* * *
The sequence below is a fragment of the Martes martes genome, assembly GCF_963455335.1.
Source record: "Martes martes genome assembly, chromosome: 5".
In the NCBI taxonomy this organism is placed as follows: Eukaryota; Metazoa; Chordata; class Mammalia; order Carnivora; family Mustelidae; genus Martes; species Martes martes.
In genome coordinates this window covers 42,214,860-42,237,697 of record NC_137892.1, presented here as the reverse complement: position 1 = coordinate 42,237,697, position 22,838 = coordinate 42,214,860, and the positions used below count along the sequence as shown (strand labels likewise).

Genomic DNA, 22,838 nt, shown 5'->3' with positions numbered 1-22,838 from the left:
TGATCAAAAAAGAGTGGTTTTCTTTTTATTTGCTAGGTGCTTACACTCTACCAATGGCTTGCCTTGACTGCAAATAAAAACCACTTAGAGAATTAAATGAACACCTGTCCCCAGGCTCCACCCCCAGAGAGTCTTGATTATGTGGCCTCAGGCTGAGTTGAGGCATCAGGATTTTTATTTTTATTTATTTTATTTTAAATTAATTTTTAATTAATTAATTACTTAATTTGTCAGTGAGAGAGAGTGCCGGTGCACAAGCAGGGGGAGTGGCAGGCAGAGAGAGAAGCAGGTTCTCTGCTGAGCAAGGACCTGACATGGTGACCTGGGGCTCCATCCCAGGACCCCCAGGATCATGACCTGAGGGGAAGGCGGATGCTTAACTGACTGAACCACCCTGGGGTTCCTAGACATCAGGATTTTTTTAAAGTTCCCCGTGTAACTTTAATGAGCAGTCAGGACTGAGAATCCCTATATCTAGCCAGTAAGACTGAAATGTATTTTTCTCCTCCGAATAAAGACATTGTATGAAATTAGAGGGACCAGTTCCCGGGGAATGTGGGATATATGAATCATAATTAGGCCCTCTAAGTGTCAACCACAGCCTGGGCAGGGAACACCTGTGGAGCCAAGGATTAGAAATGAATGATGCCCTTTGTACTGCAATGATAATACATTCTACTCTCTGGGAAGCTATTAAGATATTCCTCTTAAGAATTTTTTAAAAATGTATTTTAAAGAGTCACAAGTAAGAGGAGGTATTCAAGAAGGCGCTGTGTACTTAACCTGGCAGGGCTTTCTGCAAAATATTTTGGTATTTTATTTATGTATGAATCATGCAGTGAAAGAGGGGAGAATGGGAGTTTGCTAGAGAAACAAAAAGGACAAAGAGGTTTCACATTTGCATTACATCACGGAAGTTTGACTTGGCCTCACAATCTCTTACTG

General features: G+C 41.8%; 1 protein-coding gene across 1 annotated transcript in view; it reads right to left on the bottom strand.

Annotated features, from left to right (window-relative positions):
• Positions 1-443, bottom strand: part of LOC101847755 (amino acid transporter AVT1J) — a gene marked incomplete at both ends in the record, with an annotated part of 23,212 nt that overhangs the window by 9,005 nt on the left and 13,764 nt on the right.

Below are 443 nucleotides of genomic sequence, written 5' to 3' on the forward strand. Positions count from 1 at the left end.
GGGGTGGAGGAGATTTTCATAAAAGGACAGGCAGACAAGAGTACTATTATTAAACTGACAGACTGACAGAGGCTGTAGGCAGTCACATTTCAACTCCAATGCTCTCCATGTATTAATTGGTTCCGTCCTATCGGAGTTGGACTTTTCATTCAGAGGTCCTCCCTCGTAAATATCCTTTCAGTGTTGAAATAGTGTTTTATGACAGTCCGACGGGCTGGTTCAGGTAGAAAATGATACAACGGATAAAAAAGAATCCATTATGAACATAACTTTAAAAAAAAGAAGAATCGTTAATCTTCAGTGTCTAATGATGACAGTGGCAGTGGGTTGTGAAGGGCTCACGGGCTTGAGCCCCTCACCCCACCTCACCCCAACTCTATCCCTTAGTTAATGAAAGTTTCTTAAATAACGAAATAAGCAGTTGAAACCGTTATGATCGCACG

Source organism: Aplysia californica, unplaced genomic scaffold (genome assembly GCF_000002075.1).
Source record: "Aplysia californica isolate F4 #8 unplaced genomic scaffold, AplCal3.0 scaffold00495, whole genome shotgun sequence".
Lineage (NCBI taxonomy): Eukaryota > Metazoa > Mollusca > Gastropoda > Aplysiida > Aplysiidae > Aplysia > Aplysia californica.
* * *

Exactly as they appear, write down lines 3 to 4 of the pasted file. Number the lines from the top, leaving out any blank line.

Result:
In the NCBI taxonomy this organism is placed as follows: Eukaryota; Metazoa; Chordata; class Mammalia; order Carnivora; family Mustelidae; genus Martes; species Martes martes.
In genome coordinates this window covers 42,214,860-42,237,697 of record NC_137892.1, presented here as the reverse complement: position 1 = coordinate 42,237,697, position 22,838 = coordinate 42,214,860, and the positions used below count along the sequence as shown (strand labels likewise).